A charity has praised Celtic despite a video showing some Hoops fans singing an offensive song at a recent game.
A section of the Hoops support who travelled to Dens Park for the club’s Ladbrokes Premiership match with Dundee were filmed singing: “You can shove your f*****g poppy up your a***.”
But although Poppyscotland branded the song “disrespectful,” the charity also praised the club for their generosity with donations and insisted it was just a minority of fans involved.
A spokesperson said: “While [the song] is clearly distasteful and disrespectful, we do not believe it represents the views of most Celtic fans, nor the club itself.
“Celtic have been incredibly generous in their support of Poppyscotland over many years.”
The video was widely condemned as it circulated on social media after the match, with less than two weeks until Remembrance Day.
SNP MSP James Dornan said the chanting was an “utter disgrace”, adding: “No matter what people think of the wearing of the poppy, they should remember that it is worn to commemorate people who fought and died.
“Common decency is the least they deserve.”
Police Scotland are probing a number of incidents from the match involving fans, including a flare being thrown onto the pitch.
A spokesperson said: “Police Scotland is aware of a number of incidents at the Dundee v Celtic match at Dens Park last night.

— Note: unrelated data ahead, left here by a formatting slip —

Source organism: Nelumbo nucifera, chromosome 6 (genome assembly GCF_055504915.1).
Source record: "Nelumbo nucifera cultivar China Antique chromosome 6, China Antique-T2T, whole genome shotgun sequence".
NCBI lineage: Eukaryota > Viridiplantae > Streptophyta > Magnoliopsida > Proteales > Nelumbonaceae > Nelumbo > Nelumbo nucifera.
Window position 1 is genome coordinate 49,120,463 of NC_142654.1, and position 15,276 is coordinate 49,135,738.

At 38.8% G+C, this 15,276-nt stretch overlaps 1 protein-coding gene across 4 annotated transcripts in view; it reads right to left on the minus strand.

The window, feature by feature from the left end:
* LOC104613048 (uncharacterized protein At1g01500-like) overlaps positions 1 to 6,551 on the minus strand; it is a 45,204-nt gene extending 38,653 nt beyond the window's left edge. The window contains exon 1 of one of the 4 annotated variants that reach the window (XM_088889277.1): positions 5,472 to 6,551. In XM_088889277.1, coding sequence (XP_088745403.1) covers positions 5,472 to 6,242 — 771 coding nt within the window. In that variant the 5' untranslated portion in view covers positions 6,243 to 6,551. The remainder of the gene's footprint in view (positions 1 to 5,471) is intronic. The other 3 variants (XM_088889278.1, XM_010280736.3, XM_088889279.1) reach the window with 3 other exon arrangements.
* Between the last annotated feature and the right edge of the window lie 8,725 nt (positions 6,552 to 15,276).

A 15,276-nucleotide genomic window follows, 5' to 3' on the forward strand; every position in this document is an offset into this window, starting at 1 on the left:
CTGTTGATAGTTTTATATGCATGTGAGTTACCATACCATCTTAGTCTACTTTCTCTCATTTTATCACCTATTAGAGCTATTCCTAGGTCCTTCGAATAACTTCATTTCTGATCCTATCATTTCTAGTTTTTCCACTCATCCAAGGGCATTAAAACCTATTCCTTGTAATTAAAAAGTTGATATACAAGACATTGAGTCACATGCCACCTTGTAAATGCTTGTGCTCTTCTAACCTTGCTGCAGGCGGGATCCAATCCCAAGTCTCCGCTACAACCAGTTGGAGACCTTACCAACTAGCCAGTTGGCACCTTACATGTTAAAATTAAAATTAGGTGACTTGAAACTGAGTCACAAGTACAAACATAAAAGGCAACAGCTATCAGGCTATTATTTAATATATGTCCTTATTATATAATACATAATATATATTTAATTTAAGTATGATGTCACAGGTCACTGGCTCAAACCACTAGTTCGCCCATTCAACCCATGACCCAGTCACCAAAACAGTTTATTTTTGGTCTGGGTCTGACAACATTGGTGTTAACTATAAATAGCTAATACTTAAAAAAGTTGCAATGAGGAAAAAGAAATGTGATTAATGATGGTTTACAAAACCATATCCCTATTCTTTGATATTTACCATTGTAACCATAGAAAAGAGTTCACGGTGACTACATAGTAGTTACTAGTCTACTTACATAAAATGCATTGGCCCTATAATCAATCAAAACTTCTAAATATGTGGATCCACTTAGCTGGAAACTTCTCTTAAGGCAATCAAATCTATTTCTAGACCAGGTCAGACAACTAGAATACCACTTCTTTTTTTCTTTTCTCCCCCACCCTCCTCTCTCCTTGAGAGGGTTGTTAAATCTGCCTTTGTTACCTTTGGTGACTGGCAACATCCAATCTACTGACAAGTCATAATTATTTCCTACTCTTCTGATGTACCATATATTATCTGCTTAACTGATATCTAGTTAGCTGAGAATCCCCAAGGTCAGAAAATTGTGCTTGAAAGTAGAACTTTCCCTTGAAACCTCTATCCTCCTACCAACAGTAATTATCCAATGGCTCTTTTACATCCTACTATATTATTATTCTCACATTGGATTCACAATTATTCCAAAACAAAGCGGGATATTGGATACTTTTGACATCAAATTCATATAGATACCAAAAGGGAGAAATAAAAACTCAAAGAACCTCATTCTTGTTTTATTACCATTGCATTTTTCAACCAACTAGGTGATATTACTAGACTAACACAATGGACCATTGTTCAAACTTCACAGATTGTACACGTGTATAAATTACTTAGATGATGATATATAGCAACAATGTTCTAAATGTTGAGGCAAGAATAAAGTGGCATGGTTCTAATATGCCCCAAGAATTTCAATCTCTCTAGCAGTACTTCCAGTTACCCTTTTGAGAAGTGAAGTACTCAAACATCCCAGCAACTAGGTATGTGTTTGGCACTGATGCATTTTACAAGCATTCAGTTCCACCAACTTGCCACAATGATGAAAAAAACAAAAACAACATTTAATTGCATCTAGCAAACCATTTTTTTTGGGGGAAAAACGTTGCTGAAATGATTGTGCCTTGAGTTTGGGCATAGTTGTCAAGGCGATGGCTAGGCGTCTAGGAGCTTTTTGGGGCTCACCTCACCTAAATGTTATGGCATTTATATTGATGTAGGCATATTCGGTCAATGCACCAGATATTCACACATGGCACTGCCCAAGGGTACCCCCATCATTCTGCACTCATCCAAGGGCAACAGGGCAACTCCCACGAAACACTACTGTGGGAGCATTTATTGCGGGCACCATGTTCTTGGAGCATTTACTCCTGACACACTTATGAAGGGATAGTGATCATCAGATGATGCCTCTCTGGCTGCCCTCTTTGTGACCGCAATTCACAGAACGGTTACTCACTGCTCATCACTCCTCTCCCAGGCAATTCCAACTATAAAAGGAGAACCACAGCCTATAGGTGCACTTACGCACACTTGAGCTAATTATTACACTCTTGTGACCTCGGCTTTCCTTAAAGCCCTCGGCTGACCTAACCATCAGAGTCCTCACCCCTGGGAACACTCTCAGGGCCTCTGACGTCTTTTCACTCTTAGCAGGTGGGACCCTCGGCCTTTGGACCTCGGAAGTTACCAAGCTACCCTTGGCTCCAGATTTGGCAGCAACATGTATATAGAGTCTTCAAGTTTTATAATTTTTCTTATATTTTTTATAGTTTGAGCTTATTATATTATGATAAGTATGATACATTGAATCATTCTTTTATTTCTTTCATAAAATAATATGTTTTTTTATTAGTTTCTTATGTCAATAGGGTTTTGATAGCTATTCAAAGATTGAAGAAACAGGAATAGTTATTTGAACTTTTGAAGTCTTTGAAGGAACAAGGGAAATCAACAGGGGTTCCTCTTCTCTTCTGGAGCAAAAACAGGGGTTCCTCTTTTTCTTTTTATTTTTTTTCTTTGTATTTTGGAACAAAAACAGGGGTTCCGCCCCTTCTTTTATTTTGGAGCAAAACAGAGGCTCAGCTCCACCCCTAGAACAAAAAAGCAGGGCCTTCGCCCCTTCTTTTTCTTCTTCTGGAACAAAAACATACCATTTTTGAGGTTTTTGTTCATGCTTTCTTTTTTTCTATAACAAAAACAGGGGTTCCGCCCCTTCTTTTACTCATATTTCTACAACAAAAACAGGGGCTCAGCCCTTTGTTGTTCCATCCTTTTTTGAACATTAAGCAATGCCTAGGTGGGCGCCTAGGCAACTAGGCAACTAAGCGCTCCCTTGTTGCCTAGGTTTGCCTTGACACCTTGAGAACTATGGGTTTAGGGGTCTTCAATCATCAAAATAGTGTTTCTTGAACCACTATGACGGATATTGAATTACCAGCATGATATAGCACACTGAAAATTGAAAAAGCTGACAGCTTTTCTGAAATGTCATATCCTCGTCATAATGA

“While we can confirm that no arrests were made at the game or immediately afterwards, officers from the Football Co-ordination Unit for Scotland (FoCUS) are investigating the behaviour of supporters at the match, with a view to identifying those involved in criminal behaviour, and taking appropriate action in due course.”
Last year, a Celtic fan criticised his club for not commemorating war dead by wearing a poppy on their shirts, but the club’s controversy over the symbol goes back nearly a decade.
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In November 2010, the Green Brigade unfurled two banners at a match against Aberdeen which read: “Your deeds would shame all the devils in Hell. Ireland, Iraq, Afghanistan. No bloodstained poppy on our Hoops.”
The fans group was protesting at a poppy being worn on the team’s kits during a match against St Mirren held on Remembrance Day.